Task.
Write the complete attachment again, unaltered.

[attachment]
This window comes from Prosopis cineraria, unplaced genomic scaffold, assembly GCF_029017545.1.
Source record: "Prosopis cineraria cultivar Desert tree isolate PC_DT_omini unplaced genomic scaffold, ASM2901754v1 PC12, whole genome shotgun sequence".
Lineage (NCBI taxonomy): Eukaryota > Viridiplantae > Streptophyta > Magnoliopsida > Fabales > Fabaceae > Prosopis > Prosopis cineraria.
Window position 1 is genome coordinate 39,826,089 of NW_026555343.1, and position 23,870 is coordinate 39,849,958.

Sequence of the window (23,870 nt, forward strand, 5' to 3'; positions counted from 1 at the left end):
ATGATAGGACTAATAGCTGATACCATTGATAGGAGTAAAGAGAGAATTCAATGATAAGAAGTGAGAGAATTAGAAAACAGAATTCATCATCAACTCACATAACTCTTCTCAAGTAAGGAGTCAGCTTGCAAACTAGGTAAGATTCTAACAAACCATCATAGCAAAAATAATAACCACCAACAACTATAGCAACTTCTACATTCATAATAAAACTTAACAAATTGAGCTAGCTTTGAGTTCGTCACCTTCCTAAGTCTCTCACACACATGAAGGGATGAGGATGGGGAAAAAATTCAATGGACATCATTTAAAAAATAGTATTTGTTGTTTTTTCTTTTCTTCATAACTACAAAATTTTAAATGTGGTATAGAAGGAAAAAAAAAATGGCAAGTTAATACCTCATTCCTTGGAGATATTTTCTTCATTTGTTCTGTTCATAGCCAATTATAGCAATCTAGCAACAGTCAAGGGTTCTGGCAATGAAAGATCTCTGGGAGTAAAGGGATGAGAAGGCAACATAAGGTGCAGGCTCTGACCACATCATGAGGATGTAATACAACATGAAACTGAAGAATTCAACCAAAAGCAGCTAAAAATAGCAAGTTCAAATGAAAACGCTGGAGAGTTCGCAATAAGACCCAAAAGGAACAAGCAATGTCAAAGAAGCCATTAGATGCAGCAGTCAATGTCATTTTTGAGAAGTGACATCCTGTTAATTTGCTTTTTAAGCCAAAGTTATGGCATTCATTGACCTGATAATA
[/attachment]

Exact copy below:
This window comes from Prosopis cineraria, unplaced genomic scaffold, assembly GCF_029017545.1.
Source record: "Prosopis cineraria cultivar Desert tree isolate PC_DT_omini unplaced genomic scaffold, ASM2901754v1 PC12, whole genome shotgun sequence".
Lineage (NCBI taxonomy): Eukaryota > Viridiplantae > Streptophyta > Magnoliopsida > Fabales > Fabaceae > Prosopis > Prosopis cineraria.
Window position 1 is genome coordinate 39,826,089 of NW_026555343.1, and position 23,870 is coordinate 39,849,958.

Sequence of the window (23,870 nt, forward strand, 5' to 3'; positions counted from 1 at the left end):
ATGATAGGACTAATAGCTGATACCATTGATAGGAGTAAAGAGAGAATTCAATGATAAGAAGTGAGAGAATTAGAAAACAGAATTCATCATCAACTCACATAACTCTTCTCAAGTAAGGAGTCAGCTTGCAAACTAGGTAAGATTCTAACAAACCATCATAGCAAAAATAATAACCACCAACAACTATAGCAACTTCTACATTCATAATAAAACTTAACAAATTGAGCTAGCTTTGAGTTCGTCACCTTCCTAAGTCTCTCACACACATGAAGGGATGAGGATGGGGAAAAAATTCAATGGACATCATTTAAAAAATAGTATTTGTTGTTTTTTCTTTTCTTCATAACTACAAAATTTTAAATGTGGTATAGAAGGAAAAAAAAAATGGCAAGTTAATACCTCATTCCTTGGAGATATTTTCTTCATTTGTTCTGTTCATAGCCAATTATAGCAATCTAGCAACAGTCAAGGGTTCTGGCAATGAAAGATCTCTGGGAGTAAAGGGATGAGAAGGCAACATAAGGTGCAGGCTCTGACCACATCATGAGGATGTAATACAACATGAAACTGAAGAATTCAACCAAAAGCAGCTAAAAATAGCAAGTTCAAATGAAAACGCTGGAGAGTTCGCAATAAGACCCAAAAGGAACAAGCAATGTCAAAGAAGCCATTAGATGCAGCAGTCAATGTCATTTTTGAGAAGTGACATCCTGTTAATTTGCTTTTTAAGCCAAAGTTATGGCATTCATTGACCTGATAATA